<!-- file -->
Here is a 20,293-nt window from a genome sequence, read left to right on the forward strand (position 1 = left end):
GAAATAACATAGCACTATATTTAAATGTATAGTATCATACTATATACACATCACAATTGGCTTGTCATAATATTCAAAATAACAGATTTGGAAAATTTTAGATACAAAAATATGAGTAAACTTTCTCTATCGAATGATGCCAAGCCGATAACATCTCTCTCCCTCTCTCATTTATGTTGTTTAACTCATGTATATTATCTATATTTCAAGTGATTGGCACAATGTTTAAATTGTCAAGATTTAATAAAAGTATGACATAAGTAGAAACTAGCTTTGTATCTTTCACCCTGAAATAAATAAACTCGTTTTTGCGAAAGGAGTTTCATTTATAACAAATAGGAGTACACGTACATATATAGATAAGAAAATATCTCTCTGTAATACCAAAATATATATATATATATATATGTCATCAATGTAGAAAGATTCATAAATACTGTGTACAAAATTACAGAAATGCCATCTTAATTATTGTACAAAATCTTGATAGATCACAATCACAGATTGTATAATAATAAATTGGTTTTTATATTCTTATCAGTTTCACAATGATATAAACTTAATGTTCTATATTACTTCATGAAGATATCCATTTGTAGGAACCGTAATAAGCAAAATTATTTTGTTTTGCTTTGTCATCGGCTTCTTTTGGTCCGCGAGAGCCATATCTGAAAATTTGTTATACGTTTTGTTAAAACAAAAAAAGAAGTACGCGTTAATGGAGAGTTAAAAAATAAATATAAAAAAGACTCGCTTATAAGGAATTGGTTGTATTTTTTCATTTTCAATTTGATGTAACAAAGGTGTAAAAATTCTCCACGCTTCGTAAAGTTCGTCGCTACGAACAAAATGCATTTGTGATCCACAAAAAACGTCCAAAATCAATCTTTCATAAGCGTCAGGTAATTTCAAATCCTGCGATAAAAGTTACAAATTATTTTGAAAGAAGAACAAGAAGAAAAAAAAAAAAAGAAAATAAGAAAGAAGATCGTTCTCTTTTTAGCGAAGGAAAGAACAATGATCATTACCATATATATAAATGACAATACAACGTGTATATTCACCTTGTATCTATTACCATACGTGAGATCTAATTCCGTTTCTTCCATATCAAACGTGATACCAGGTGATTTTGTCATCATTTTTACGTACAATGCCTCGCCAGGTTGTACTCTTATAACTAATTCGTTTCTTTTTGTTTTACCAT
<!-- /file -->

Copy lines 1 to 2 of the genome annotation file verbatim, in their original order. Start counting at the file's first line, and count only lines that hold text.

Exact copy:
Here is a 20,293-nt window from a genome sequence, read left to right on the forward strand (position 1 = left end):
GAAATAACATAGCACTATATTTAAATGTATAGTATCATACTATATACACATCACAATTGGCTTGTCATAATATTCAAAATAACAGATTTGGAAAATTTTAGATACAAAAATATGAGTAAACTTTCTCTATCGAATGATGCCAAGCCGATAACATCTCTCTCCCTCTCTCATTTATGTTGTTTAACTCATGTATATTATCTATATTTCAAGTGATTGGCACAATGTTTAAATTGTCAAGATTTAATAAAAGTATGACATAAGTAGAAACTAGCTTTGTATCTTTCACCCTGAAATAAATAAACTCGTTTTTGCGAAAGGAGTTTCATTTATAACAAATAGGAGTACACGTACATATATAGATAAGAAAATATCTCTCTGTAATACCAAAATATATATATATATATATATGTCATCAATGTAGAAAGATTCATAAATACTGTGTACAAAATTACAGAAATGCCATCTTAATTATTGTACAAAATCTTGATAGATCACAATCACAGATTGTATAATAATAAATTGGTTTTTATATTCTTATCAGTTTCACAATGATATAAACTTAATGTTCTATATTACTTCATGAAGATATCCATTTGTAGGAACCGTAATAAGCAAAATTATTTTGTTTTGCTTTGTCATCGGCTTCTTTTGGTCCGCGAGAGCCATATCTGAAAATTTGTTATACGTTTTGTTAAAACAAAAAAAGAAGTACGCGTTAATGGAGAGTTAAAAAATAAATATAAAAAAGACTCGCTTATAAGGAATTGGTTGTATTTTTTCATTTTCAATTTGATGTAACAAAGGTGTAAAAATTCTCCACGCTTCGTAAAGTTCGTCGCTACGAACAAAATGCATTTGTGATCCACAAAAAACGTCCAAAATCAATCTTTCATAAGCGTCAGGTAATTTCAAATCCTGCGATAAAAGTTACAAATTATTTTGAAAGAAGAACAAGAAGAAAAAAAAAAAAAGAAAATAAGAAAGAAGATCGTTCTCTTTTTAGCGAAGGAAAGAACAATGATCATTACCATATATATAAATGACAATACAACGTGTATATTCACCTTGTATCTATTACCATACGTGAGATCTAATTCCGTTTCTTCCATATCAAACGTGATACCAGGTGATTTTGTCATCATTTTTACGTACAATGCCTCGCCAGGTTGTACTCTTATAACTAATTCGTTTCTTTTTGTTTTACCAT